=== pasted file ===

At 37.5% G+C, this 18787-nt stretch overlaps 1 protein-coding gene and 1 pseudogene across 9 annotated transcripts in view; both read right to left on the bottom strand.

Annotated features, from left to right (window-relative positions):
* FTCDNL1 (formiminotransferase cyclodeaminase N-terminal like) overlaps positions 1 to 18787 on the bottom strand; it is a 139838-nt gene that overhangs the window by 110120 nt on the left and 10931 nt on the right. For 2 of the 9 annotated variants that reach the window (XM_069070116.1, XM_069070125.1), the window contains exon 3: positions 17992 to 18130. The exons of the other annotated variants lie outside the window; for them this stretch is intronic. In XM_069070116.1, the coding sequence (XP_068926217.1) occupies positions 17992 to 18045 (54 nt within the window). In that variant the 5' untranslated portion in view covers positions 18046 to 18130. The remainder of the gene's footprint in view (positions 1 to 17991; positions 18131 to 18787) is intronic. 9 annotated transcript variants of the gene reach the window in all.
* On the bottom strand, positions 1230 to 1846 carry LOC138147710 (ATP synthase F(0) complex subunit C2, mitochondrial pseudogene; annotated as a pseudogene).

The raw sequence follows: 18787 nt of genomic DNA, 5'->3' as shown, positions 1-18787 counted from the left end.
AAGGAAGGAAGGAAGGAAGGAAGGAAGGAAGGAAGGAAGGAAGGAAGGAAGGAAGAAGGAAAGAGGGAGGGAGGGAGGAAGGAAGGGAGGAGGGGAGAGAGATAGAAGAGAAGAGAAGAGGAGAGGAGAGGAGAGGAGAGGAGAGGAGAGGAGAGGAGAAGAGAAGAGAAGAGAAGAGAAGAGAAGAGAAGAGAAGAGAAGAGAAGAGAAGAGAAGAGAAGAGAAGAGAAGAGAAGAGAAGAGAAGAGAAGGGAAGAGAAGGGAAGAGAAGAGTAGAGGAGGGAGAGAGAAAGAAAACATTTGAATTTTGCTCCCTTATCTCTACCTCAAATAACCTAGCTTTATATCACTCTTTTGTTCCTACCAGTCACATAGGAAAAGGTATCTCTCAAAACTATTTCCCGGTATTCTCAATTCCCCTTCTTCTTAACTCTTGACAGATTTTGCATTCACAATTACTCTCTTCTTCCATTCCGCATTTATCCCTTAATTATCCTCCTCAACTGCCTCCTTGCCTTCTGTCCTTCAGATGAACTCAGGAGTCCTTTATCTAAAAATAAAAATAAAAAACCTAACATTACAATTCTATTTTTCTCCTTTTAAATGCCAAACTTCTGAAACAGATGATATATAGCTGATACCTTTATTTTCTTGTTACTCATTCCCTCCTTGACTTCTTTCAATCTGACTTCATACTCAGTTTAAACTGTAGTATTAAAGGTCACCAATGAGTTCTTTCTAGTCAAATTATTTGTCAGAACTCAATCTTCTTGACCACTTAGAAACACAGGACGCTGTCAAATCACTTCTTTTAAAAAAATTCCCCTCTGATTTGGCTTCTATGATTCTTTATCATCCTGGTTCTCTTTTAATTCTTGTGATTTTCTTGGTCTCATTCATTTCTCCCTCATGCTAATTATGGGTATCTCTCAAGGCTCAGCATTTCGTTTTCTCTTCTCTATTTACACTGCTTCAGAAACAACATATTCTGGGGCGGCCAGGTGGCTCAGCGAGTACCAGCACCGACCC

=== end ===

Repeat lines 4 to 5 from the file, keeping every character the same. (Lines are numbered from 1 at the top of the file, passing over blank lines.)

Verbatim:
* On the bottom strand, positions 1230 to 1846 carry LOC138147710 (ATP synthase F(0) complex subunit C2, mitochondrial pseudogene; annotated as a pseudogene).

The raw sequence follows: 18787 nt of genomic DNA, 5'->3' as shown, positions 1-18787 counted from the left end.